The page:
The following excerpt from St. Silouan the Athonite, begins with a quote from the saint, and is followed by the comments of Archimandrite Sophrony.
It is given to our Orthodox Church through the Holy Spirit to fathom the mysteries of God, and she is strong in the holiness of her thought and her patience.
The mystery of God which the Church understands in the Holy Spirit is the love of Christ.
The holy thought of the Church is that all men should be saved. And the path she treads towards this holy end is the path of patience – that is, of sacrifice.
In preaching the love of Christ to the world, the Church calls all men to the fulness of Divine life but people do not understand her call, and repudiate it. When she bids men keep Christ’s commandment and love their enemies, the Church finds herself caught between conflicting forces who naturally vent their anger upon her when she crosses their course. But the Church, actualizing Christ’s mission on earth – the salvation of the whole world – purposely takes upon herself the world’s anger, just as Christ took upon Himself the sins of the world. And as Christ was persecuted in this world of sin, and had to suffer, so the true Church of Christ must also be persecuted and suffer. The Lord Himself and the Apostles spoke of this spiritual law of life in Christ, and St. Paul put it in plain words when he wrote, ‘Yea, and all that will live godly in Christ Jesus shall suffer persecution’ (2 Timothy 3:12).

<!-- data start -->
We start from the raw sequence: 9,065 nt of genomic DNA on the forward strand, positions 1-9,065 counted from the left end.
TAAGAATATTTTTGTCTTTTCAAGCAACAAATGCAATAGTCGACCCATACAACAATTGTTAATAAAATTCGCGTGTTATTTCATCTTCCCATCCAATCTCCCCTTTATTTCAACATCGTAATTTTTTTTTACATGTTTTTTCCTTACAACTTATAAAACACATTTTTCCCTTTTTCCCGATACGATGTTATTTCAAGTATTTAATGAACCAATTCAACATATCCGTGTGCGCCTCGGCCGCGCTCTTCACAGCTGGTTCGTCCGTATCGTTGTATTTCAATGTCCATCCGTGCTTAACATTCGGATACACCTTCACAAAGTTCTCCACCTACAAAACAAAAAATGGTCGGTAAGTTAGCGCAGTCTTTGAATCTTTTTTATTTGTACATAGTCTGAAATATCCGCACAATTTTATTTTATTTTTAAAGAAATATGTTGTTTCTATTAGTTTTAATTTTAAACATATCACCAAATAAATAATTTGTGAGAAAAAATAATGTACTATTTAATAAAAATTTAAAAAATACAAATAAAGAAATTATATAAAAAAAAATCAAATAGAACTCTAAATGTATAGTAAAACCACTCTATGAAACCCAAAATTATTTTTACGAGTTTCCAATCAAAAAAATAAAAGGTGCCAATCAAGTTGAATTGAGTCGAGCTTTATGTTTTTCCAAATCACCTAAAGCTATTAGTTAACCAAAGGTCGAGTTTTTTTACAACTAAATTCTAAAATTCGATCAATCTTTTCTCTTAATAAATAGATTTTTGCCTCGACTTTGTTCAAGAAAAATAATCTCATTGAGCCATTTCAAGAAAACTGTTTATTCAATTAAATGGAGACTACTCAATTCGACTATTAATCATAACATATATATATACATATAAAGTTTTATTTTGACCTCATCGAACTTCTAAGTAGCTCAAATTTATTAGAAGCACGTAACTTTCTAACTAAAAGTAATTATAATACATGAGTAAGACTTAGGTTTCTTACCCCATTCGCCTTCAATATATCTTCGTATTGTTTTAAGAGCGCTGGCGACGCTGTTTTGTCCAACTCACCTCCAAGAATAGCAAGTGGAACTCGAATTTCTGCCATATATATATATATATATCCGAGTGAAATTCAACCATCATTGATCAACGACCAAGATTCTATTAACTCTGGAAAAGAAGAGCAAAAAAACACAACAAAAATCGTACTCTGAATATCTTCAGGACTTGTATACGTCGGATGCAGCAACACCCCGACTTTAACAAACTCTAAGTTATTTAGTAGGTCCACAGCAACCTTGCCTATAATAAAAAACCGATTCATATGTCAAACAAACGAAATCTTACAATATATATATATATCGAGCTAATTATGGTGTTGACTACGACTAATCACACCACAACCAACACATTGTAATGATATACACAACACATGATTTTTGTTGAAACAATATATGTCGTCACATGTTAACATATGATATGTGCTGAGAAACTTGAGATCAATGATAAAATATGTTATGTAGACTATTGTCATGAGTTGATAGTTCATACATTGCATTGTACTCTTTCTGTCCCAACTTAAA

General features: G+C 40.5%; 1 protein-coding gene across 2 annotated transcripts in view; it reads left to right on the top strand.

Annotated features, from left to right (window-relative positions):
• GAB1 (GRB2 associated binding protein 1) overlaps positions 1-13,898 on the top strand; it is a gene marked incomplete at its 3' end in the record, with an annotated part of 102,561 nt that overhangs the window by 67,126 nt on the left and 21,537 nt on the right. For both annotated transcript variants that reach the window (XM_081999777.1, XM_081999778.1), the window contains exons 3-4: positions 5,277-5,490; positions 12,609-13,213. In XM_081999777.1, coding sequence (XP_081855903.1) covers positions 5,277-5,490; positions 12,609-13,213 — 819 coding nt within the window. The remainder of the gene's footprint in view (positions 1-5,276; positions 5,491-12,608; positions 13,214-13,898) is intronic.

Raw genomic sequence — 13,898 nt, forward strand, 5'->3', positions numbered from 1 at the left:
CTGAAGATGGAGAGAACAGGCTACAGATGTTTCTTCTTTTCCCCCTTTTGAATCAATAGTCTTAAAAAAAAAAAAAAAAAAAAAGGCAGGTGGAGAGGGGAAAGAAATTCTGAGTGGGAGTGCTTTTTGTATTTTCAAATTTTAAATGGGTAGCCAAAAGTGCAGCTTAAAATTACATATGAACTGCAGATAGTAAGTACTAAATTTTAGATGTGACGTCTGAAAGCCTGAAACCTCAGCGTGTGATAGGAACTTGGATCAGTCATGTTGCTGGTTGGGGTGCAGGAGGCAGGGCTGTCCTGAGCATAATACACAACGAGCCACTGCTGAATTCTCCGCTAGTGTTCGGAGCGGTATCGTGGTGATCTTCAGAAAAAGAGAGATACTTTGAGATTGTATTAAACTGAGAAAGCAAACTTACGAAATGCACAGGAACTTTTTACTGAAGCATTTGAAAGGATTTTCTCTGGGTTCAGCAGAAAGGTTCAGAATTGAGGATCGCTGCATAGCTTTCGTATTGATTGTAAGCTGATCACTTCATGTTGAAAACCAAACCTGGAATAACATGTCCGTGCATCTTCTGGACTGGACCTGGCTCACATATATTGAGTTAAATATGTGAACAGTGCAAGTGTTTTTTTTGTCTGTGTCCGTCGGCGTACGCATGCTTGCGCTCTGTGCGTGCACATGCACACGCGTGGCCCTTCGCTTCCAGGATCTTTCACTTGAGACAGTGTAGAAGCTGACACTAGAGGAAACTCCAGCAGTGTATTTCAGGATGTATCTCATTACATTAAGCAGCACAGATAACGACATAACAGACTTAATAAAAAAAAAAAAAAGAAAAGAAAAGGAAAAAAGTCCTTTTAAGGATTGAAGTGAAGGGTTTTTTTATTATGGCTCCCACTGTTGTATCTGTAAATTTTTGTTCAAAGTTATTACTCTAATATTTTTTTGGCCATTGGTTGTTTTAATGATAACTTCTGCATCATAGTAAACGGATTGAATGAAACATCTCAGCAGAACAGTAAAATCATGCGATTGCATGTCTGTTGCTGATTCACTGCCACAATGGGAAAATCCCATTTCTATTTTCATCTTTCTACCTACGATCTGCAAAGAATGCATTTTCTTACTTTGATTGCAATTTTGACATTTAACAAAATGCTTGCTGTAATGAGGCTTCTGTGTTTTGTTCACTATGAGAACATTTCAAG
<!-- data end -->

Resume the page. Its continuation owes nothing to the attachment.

And this is always and everywhere so in the whole world, where only sin exists.
If I might be so bold as to offer a few of my own words – even in lands like our own where there is no particular civil persecution of the Church – we still find that when we resist sin, something pushes back against us. We feel the pressure and presence of sin anytime we resist it. Thus in our Lenten journey, the more we struggle the greater the “persecution” we encounter. The more we seek to forgive, the harder forgiveness becomes. The more we seek to love, the harder love becomes. That is why our words are obviously of so little value – they come easily.